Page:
Introducing Ruaha National Park
Ruaha National Park, together with neighbouring conservation areas, forms the core of a wild and extended ecosystem covering about 40,000 sq km and providing home to one of Tanzania’s largest elephant populations. In addition to the elephants, which are estimated to number about 12,000, the park (Tanzania’s largest, with an area of approximately 22,000 sq km) hosts large herds of buffaloes, as well as greater and lesser kudus, Grant’s gazelles, wild dogs, ostriches, cheetahs, roan and sable antelopes, and more than 400 different types of birds. Bird life is especially prolific along the Great Ruaha River, which winds through the eastern side of the park, as are hippos and crocodiles.
Ruaha is notable for its wild and striking topography, especially around the Great Ruaha River. Much of it is undulating plateau averaging about 900m in height with occasional rocky outcrops and stands of baobabs, and mountains in the south and west reaching to about 1600m and 1900m, respectively. Running through the park are several ‘sand’ rivers, most of which dry up during the dry season, when they are used by wildlife as corridors to reach areas where water remains.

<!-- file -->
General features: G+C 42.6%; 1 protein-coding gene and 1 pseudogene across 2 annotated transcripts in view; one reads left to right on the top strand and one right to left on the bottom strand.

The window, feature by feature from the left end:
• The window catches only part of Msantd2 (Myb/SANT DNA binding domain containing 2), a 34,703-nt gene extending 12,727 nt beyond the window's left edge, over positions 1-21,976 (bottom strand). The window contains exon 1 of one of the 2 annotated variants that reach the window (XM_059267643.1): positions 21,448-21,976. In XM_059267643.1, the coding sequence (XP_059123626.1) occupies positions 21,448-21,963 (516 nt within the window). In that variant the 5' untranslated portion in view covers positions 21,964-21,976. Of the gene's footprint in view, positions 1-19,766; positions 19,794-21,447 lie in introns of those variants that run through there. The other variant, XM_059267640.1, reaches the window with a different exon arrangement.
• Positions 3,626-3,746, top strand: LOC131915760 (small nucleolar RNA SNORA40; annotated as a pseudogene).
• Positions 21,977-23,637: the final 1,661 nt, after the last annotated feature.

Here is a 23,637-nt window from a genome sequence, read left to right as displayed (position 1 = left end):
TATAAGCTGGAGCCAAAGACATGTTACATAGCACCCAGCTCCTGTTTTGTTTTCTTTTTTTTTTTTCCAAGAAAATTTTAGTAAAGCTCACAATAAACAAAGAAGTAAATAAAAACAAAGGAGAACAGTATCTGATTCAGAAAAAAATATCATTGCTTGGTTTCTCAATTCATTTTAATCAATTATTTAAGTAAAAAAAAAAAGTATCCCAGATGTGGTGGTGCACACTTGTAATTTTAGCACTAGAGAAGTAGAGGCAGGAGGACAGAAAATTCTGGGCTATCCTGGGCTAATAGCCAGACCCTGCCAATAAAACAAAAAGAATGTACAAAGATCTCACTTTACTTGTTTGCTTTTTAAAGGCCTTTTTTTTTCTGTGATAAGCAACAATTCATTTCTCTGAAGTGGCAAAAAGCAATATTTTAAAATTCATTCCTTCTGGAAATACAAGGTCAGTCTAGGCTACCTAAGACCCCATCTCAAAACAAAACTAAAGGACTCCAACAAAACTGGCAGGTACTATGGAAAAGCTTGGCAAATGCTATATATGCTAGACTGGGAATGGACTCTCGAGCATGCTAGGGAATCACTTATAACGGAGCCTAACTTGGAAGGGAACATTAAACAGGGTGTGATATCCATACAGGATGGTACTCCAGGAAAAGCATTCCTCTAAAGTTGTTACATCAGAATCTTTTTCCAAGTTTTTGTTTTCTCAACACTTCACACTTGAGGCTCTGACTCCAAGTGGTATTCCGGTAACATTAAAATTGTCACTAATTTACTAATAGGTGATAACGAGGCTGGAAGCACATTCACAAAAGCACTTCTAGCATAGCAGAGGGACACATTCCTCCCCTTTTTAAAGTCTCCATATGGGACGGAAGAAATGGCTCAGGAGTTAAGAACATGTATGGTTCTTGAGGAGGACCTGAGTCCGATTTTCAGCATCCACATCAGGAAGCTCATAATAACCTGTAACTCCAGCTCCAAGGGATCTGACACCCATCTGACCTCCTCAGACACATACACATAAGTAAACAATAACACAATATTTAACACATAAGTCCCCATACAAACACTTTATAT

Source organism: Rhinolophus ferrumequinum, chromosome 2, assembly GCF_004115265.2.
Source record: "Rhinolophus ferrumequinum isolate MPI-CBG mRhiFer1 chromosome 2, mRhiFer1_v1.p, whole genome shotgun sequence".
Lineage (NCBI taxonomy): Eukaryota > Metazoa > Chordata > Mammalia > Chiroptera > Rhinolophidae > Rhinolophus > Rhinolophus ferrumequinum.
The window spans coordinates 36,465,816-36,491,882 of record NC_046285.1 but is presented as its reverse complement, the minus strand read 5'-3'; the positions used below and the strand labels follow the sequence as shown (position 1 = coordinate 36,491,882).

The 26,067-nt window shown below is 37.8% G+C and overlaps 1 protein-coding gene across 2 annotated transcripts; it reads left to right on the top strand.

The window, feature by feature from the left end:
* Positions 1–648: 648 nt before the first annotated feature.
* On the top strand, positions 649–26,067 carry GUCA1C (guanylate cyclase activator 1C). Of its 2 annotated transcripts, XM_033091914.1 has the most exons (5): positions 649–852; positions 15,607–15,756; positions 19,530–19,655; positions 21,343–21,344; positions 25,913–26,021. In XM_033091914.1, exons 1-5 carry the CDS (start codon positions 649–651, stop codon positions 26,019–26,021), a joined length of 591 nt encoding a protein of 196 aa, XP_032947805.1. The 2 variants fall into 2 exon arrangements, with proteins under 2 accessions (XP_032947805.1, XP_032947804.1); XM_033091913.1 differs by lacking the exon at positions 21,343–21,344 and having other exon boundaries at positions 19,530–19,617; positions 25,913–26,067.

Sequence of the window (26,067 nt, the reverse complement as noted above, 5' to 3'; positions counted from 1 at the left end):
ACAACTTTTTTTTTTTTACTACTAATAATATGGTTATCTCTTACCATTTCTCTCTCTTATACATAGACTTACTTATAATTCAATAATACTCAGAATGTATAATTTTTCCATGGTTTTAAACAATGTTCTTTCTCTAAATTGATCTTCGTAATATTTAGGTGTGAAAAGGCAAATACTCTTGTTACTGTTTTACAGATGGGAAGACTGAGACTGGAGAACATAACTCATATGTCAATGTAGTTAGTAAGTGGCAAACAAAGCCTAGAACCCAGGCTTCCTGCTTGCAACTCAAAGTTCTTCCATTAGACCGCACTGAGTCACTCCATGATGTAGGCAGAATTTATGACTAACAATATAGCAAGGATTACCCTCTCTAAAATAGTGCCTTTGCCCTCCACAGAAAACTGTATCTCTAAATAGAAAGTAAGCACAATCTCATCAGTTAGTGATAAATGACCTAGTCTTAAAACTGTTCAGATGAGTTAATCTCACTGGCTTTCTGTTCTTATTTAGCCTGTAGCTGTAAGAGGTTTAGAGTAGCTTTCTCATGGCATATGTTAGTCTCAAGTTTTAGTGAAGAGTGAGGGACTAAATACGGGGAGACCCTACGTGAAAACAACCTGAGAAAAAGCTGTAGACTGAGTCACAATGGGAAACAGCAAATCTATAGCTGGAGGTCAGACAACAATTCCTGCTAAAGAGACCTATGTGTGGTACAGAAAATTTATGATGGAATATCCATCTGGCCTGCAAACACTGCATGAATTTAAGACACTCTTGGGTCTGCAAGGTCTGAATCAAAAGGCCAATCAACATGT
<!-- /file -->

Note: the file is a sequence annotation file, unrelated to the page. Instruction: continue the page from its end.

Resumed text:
Although the area around the camps on the eastern side of the park fills up during the August to October high (dry) season, when wildlife watching is at its peak, Ruaha receives relatively few visitors in comparison with the northern parks. Large sections are unexplored, and for much of the year, you’re likely to have things to yourself. Whenever you visit, set aside as much time as you can spare; it’s not a place to be discovered on a quick in-and-out trip.